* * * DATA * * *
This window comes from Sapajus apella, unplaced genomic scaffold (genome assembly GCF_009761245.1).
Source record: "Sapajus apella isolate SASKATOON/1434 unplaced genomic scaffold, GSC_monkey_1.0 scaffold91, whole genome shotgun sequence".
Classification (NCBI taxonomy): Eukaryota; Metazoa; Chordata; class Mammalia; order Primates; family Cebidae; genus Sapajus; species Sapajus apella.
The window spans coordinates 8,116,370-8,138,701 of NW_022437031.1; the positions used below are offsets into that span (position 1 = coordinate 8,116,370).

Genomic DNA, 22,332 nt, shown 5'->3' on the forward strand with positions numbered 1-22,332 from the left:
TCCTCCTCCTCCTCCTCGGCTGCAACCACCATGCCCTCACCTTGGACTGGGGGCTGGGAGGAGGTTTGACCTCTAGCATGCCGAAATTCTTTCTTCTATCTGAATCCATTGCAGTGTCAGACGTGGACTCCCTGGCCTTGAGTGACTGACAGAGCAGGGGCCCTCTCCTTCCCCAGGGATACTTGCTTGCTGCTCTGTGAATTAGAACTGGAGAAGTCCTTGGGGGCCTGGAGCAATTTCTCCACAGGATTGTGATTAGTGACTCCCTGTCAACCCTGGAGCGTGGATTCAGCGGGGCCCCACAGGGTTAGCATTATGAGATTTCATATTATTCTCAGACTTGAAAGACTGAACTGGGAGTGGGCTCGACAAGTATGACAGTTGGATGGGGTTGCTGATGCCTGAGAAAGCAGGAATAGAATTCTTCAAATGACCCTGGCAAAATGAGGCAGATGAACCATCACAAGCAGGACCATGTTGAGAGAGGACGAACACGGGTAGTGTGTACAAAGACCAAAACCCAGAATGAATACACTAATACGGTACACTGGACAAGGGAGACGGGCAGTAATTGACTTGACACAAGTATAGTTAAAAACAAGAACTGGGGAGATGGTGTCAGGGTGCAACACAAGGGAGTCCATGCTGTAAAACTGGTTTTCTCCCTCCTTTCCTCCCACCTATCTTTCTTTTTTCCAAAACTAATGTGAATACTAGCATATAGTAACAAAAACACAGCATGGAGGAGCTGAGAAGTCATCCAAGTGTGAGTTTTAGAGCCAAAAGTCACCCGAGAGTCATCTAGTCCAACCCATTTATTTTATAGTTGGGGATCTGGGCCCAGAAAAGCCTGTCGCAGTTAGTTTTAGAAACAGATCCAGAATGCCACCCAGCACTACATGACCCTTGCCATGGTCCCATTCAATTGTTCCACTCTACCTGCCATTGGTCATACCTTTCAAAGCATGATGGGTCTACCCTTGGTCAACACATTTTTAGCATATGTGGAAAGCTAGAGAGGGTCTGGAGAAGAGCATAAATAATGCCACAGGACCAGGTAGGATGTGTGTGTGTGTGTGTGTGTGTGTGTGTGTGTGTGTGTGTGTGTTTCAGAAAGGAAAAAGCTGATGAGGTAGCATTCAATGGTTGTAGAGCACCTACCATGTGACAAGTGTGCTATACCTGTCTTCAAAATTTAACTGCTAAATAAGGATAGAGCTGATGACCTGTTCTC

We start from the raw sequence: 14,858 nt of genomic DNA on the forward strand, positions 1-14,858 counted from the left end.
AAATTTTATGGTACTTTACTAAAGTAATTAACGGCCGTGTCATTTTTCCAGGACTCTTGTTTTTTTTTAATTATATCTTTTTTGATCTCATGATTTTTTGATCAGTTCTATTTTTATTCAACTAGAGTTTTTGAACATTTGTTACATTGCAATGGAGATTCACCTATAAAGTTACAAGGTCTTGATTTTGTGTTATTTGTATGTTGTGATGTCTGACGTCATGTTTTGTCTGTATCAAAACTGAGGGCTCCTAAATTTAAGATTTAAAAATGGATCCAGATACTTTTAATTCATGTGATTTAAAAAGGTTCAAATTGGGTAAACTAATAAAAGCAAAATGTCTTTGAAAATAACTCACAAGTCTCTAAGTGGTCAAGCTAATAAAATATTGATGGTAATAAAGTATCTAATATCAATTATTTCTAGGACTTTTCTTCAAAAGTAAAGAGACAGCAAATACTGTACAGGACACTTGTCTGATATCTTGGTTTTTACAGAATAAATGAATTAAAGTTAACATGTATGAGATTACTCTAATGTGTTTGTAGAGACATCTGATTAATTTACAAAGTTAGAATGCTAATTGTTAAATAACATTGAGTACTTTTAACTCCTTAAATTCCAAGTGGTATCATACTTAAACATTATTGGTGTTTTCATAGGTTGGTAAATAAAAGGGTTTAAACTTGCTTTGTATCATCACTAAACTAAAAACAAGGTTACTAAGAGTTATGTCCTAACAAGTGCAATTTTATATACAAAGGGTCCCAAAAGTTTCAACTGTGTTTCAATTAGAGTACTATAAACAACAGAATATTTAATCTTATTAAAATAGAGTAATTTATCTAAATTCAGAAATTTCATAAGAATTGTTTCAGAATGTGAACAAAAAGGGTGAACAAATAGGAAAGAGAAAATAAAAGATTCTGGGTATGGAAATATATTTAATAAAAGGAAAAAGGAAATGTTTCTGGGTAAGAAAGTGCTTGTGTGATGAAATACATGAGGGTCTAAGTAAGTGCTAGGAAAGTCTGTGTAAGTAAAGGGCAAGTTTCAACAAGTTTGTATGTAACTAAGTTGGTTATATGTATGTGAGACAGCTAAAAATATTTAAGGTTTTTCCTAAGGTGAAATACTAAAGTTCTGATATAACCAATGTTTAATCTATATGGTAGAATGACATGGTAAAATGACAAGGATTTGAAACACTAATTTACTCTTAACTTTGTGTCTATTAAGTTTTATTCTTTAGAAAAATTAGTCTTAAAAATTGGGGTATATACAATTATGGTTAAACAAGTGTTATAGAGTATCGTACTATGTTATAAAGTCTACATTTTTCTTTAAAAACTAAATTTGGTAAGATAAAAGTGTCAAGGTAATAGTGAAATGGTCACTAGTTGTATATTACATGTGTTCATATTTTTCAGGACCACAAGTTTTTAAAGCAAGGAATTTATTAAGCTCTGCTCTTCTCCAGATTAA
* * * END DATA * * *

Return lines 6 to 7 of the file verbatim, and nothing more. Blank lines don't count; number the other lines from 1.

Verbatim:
TCCTCCTCCTCCTCCTCGGCTGCAACCACCATGCCCTCACCTTGGACTGGGGGCTGGGAGGAGGTTTGACCTCTAGCATGCCGAAATTCTTTCTTCTATCTGAATCCATTGCAGTGTCAGACGTGGACTCCCTGGCCTTGAGTGACTGACAGAGCAGGGGCCCTCTCCTTCCCCAGGGATACTTGCTTGCTGCTCTGTGAATTAGAACTGGAGAAGTCCTTGGGGGCCTGGAGCAATTTCTCCACAGGATTGTGATTAGTGACTCCCTGTCAACCCTGGAGCGTGGATTCAGCGGGGCCCCACAGGGTTAGCATTATGAGATTTCATATTATTCTCAGACTTGAAAGACTGAACTGGGAGTGGGCTCGACAAGTATGACAGTTGGATGGGGTTGCTGATGCCTGAGAAAGCAGGAATAGAATTCTTCAAATGACCCTGGCAAAATGAGGCAGATGAACCATCACAAGCAGGACCATGTTGAGAGAGGACGAACACGGGTAGTGTGTACAAAGACCAAAACCCAGAATGAATACACTAATACGGTACACTGGACAAGGGAGACGGGCAGTAATTGACTTGACACAAGTATAGTTAAAAACAAGAACTGGGGAGATGGTGTCAGGGTGCAACACAAGGGAGTCCATGCTGTAAAACTGGTTTTCTCCCTCCTTTCCTCCCACCTATCTTTCTTTTTTCCAAAACTAATGTGAATACTAGCATATAGTAACAAAAACACAGCATGGAGGAGCTGAGAAGTCATCCAAGTGTGAGTTTTAGAGCCAAAAGTCACCCGAGAGTCATCTAGTCCAACCCATTTATTTTATAGTTGGGGATCTGGGCCCAGAAAAGCCTGTCGCAGTTAGTTTTAGAAACAGATCCAGAATGCCACCCAGCACTACATGACCCTTGCCATGGTCCCATTCAATTGTTCCACTCTACCTGCCATTGGTCATACCTTTCAAAGCATGATGGGTCTACCCTTGGTCAACACATTTTTAGCATATGTGGAAAGCTAGAGAGGGTCTGGAGAAGAGCATAAATAATGCCACAGGACCAGGTAGGATGTGTGTGTGTGTGTGTGTGTGTGTGTGTGTGTGTGTGTGTGTGTTTCAGAAAGGAAAAAGCTGATGAGGTAGCATTCAATGGTTGTAGAGCACCTACCATGTGACAAGTGTGCTATACCTGTCTTCAAAATTTAACTGCTAAATAAGGATAGAGCTGATGACCTGTTCTC

We start from the raw sequence: 14,858 nt of genomic DNA on the forward strand, positions 1-14,858 counted from the left end.